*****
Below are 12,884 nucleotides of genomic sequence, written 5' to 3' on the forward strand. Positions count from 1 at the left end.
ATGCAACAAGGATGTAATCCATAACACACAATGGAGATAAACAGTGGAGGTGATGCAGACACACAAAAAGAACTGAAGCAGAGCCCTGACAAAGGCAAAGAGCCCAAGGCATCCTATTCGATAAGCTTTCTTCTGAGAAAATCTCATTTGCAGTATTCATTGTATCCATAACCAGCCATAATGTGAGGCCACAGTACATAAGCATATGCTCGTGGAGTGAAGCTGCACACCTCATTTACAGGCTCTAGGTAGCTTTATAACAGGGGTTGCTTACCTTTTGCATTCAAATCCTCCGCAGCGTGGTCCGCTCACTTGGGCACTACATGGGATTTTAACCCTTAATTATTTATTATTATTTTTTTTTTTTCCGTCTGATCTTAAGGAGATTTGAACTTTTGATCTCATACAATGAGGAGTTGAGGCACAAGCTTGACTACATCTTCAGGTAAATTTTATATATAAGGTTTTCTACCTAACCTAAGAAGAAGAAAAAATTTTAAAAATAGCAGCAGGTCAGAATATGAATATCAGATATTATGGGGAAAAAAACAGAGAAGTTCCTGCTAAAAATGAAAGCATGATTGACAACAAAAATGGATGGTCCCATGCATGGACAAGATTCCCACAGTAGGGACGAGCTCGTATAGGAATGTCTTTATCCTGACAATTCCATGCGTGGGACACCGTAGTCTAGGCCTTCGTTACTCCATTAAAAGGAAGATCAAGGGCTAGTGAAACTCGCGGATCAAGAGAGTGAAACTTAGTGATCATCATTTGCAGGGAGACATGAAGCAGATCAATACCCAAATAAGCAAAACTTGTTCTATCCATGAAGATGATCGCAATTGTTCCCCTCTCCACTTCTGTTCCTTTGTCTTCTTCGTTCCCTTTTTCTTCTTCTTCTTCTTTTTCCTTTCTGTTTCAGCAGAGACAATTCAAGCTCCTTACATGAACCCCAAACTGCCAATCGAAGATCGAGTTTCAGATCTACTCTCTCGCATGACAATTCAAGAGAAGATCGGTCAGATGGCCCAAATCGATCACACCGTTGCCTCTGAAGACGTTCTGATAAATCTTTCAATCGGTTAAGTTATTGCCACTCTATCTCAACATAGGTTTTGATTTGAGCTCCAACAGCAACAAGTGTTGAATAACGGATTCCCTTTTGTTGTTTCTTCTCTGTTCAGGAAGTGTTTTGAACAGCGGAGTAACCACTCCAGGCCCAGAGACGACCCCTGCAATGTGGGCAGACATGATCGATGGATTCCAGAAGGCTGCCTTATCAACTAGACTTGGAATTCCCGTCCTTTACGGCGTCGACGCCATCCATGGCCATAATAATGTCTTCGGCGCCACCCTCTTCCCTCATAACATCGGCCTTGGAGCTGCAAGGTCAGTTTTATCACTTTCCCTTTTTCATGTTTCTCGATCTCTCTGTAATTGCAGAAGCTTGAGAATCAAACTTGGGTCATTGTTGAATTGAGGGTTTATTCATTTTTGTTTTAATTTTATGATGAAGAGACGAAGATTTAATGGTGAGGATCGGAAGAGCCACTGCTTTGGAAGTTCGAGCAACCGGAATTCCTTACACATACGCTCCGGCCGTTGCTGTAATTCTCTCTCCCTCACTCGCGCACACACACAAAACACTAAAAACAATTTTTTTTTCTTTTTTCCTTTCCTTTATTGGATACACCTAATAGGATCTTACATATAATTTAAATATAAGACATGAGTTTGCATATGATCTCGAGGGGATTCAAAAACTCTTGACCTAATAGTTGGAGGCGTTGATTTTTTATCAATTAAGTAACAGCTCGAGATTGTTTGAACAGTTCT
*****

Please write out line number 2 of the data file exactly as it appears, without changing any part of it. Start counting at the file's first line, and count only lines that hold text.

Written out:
ATGCAACAAGGATGTAATCCATAACACACAATGGAGATAAACAGTGGAGGTGATGCAGACACACAAAAAGAACTGAAGCAGAGCCCTGACAAAGGCAAAGAGCCCAAGGCATCCTATTCGATAAGCTTTCTTCTGAGAAAATCTCATTTGCAGTATTCATTGTATCCATAACCAGCCATAATGTGAGGCCACAGTACATAAGCATATGCTCGTGGAGTGAAGCTGCACACCTCATTTACAGGCTCTAGGTAGCTTTATAACAGGGGTTGCTTACCTTTTGCATTCAAATCCTCCGCAGCGTGGTCCGCTCACTTGGGCACTACATGGGATTTTAACCCTTAATTATTTATTATTATTTTTTTTTTTTCCGTCTGATCTTAAGGAGATTTGAACTTTTGATCTCATACAATGAGGAGTTGAGGCACAAGCTTGACTACATCTTCAGGTAAATTTTATATATAAGGTTTTCTACCTAACCTAAGAAGAAGAAAAAATTTTAAAAATAGCAGCAGGTCAGAATATGAATATCAGATATTATGGGGAAAAAAACAGAGAAGTTCCTGCTAAAAATGAAAGCATGATTGACAACAAAAATGGATGGTCCCATGCATGGACAAGATTCCCACAGTAGGGACGAGCTCGTATAGGAATGTCTTTATCCTGACAATTCCATGCGTGGGACACCGTAGTCTAGGCCTTCGTTACTCCATTAAAAGGAAGATCAAGGGCTAGTGAAACTCGCGGATCAAGAGAGTGAAACTTAGTGATCATCATTTGCAGGGAGACATGAAGCAGATCAATACCCAAATAAGCAAAACTTGTTCTATCCATGAAGATGATCGCAATTGTTCCCCTCTCCACTTCTGTTCCTTTGTCTTCTTCGTTCCCTTTTTCTTCTTCTTCTTCTTTTTCCTTTCTGTTTCAGCAGAGACAATTCAAGCTCCTTACATGAACCCCAAACTGCCAATCGAAGATCGAGTTTCAGATCTACTCTCTCGCATGACAATTCAAGAGAAGATCGGTCAGATGGCCCAAATCGATCACACCGTTGCCTCTGAAGACGTTCTGATAAATCTTTCAATCGGTTAAGTTATTGCCACTCTATCTCAACATAGGTTTTGATTTGAGCTCCAACAGCAACAAGTGTTGAATAACGGATTCCCTTTTGTTGTTTCTTCTCTGTTCAGGAAGTGTTTTGAACAGCGGAGTAACCACTCCAGGCCCAGAGACGACCCCTGCAATGTGGGCAGACATGATCGATGGATTCCAGAAGGCTGCCTTATCAACTAGACTTGGAATTCCCGTCCTTTACGGCGTCGACGCCATCCATGGCCATAATAATGTCTTCGGCGCCACCCTCTTCCCTCATAACATCGGCCTTGGAGCTGCAAGGTCAGTTTTATCACTTTCCCTTTTTCATGTTTCTCGATCTCTCTGTAATTGCAGAAGCTTGAGAATCAAACTTGGGTCATTGTTGAATTGAGGGTTTATTCATTTTTGTTTTAATTTTATGATGAAGAGACGAAGATTTAATGGTGAGGATCGGAAGAGCCACTGCTTTGGAAGTTCGAGCAACCGGAATTCCTTACACATACGCTCCGGCCGTTGCTGTAATTCTCTCTCCCTCACTCGCGCACACACACAAAACACTAAAAACAATTTTTTTTTCTTTTTTCCTTTCCTTTATTGGATACACCTAATAGGATCTTACATATAATTTAAATATAAGACATGAGTTTGCATATGATCTCGAGGGGATTCAAAAACTCTTGACCTAATAGTTGGAGGCGTTGATTTTTTATCAATTAAGTAACAGCTCGAGATTGTTTGAACAGTTCT